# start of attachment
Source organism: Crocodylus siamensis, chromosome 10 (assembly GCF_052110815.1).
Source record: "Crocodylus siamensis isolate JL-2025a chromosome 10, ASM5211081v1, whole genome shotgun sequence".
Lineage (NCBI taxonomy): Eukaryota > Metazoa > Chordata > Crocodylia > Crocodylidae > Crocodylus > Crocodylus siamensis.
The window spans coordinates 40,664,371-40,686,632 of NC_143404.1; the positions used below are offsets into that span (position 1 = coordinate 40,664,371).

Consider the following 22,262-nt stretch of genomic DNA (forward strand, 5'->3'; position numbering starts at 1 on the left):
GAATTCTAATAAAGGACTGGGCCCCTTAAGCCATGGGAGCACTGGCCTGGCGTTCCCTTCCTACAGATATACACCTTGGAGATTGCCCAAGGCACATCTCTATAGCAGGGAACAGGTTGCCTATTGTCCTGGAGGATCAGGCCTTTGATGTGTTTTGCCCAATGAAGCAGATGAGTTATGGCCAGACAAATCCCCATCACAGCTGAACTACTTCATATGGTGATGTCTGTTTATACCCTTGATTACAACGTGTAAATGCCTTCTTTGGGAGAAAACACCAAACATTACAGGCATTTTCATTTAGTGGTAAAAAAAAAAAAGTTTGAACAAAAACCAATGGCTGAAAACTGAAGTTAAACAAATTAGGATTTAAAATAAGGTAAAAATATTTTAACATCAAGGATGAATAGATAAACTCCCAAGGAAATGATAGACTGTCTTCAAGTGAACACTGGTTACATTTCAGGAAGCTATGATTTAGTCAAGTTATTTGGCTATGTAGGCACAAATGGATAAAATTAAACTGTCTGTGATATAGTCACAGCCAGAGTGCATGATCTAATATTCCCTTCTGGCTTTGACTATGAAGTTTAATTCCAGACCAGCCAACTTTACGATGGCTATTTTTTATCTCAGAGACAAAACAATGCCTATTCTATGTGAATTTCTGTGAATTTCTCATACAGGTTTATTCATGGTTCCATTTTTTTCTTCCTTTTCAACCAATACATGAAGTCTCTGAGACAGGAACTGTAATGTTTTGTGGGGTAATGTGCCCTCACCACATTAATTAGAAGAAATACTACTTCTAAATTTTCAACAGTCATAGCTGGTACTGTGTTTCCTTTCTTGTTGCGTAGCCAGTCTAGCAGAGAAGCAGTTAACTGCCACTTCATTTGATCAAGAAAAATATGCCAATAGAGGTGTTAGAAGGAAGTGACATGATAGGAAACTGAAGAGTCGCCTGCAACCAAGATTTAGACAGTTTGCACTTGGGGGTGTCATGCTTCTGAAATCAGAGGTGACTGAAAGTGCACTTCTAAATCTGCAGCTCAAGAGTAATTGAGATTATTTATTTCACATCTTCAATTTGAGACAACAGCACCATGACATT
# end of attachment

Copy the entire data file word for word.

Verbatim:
Source organism: Crocodylus siamensis, chromosome 10 (assembly GCF_052110815.1).
Source record: "Crocodylus siamensis isolate JL-2025a chromosome 10, ASM5211081v1, whole genome shotgun sequence".
Lineage (NCBI taxonomy): Eukaryota > Metazoa > Chordata > Crocodylia > Crocodylidae > Crocodylus > Crocodylus siamensis.
The window spans coordinates 40,664,371-40,686,632 of NC_143404.1; the positions used below are offsets into that span (position 1 = coordinate 40,664,371).

Consider the following 22,262-nt stretch of genomic DNA (forward strand, 5'->3'; position numbering starts at 1 on the left):
GAATTCTAATAAAGGACTGGGCCCCTTAAGCCATGGGAGCACTGGCCTGGCGTTCCCTTCCTACAGATATACACCTTGGAGATTGCCCAAGGCACATCTCTATAGCAGGGAACAGGTTGCCTATTGTCCTGGAGGATCAGGCCTTTGATGTGTTTTGCCCAATGAAGCAGATGAGTTATGGCCAGACAAATCCCCATCACAGCTGAACTACTTCATATGGTGATGTCTGTTTATACCCTTGATTACAACGTGTAAATGCCTTCTTTGGGAGAAAACACCAAACATTACAGGCATTTTCATTTAGTGGTAAAAAAAAAAAAGTTTGAACAAAAACCAATGGCTGAAAACTGAAGTTAAACAAATTAGGATTTAAAATAAGGTAAAAATATTTTAACATCAAGGATGAATAGATAAACTCCCAAGGAAATGATAGACTGTCTTCAAGTGAACACTGGTTACATTTCAGGAAGCTATGATTTAGTCAAGTTATTTGGCTATGTAGGCACAAATGGATAAAATTAAACTGTCTGTGATATAGTCACAGCCAGAGTGCATGATCTAATATTCCCTTCTGGCTTTGACTATGAAGTTTAATTCCAGACCAGCCAACTTTACGATGGCTATTTTTTATCTCAGAGACAAAACAATGCCTATTCTATGTGAATTTCTGTGAATTTCTCATACAGGTTTATTCATGGTTCCATTTTTTTCTTCCTTTTCAACCAATACATGAAGTCTCTGAGACAGGAACTGTAATGTTTTGTGGGGTAATGTGCCCTCACCACATTAATTAGAAGAAATACTACTTCTAAATTTTCAACAGTCATAGCTGGTACTGTGTTTCCTTTCTTGTTGCGTAGCCAGTCTAGCAGAGAAGCAGTTAACTGCCACTTCATTTGATCAAGAAAAATATGCCAATAGAGGTGTTAGAAGGAAGTGACATGATAGGAAACTGAAGAGTCGCCTGCAACCAAGATTTAGACAGTTTGCACTTGGGGGTGTCATGCTTCTGAAATCAGAGGTGACTGAAAGTGCACTTCTAAATCTGCAGCTCAAGAGTAATTGAGATTATTTATTTCACATCTTCAATTTGAGACAACAGCACCATGACATT